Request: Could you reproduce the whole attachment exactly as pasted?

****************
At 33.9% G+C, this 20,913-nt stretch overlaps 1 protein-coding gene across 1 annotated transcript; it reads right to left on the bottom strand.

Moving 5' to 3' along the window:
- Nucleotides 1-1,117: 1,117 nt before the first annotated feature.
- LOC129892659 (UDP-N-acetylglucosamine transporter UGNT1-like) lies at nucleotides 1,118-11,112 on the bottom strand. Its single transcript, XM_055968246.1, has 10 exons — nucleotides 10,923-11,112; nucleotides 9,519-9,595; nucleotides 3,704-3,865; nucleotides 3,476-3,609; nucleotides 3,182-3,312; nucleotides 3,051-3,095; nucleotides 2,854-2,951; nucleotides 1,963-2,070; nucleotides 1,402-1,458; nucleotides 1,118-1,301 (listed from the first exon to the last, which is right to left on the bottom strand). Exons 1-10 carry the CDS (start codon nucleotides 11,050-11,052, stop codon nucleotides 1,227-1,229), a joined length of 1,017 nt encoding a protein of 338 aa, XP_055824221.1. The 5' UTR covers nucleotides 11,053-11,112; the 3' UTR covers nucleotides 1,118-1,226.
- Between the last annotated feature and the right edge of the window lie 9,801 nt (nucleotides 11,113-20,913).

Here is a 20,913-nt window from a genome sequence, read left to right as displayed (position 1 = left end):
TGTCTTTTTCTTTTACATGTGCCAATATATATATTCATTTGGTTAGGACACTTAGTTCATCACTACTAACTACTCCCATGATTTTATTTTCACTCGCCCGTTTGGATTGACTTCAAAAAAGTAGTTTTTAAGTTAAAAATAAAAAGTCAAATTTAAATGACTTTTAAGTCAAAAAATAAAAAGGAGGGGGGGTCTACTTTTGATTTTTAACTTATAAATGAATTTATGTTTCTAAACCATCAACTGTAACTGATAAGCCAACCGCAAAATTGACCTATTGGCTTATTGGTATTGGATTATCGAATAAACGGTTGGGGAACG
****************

At 33.9% G+C, this 20,913-nt stretch overlaps 1 protein-coding gene across 1 annotated transcript; it reads right to left on the bottom strand.

Moving 5' to 3' along the window:
- Nucleotides 1-1,117: 1,117 nt before the first annotated feature.
- LOC129892659 (UDP-N-acetylglucosamine transporter UGNT1-like) lies at nucleotides 1,118-11,112 on the bottom strand. Its single transcript, XM_055968246.1, has 10 exons — nucleotides 10,923-11,112; nucleotides 9,519-9,595; nucleotides 3,704-3,865; nucleotides 3,476-3,609; nucleotides 3,182-3,312; nucleotides 3,051-3,095; nucleotides 2,854-2,951; nucleotides 1,963-2,070; nucleotides 1,402-1,458; nucleotides 1,118-1,301 (listed from the first exon to the last, which is right to left on the bottom strand). Exons 1-10 carry the CDS (start codon nucleotides 11,050-11,052, stop codon nucleotides 1,227-1,229), a joined length of 1,017 nt encoding a protein of 338 aa, XP_055824221.1. The 5' UTR covers nucleotides 11,053-11,112; the 3' UTR covers nucleotides 1,118-1,226.
- Between the last annotated feature and the right edge of the window lie 9,801 nt (nucleotides 11,113-20,913).

Here is a 20,913-nt window from a genome sequence, read left to right as displayed (position 1 = left end):
TGTCTTTTTCTTTTACATGTGCCAATATATATATTCATTTGGTTAGGACACTTAGTTCATCACTACTAACTACTCCCATGATTTTATTTTCACTCGCCCGTTTGGATTGACTTCAAAAAAGTAGTTTTTAAGTTAAAAATAAAAAGTCAAATTTAAATGACTTTTAAGTCAAAAAATAAAAAGGAGGGGGGGTCTACTTTTGATTTTTAACTTATAAATGAATTTATGTTTCTAAACCATCAACTGTAACTGATAAGCCAACCGCAAAATTGACCTATTGGCTTATTGGTATTGGATTATCGAATAAACGGTTGGGGAACG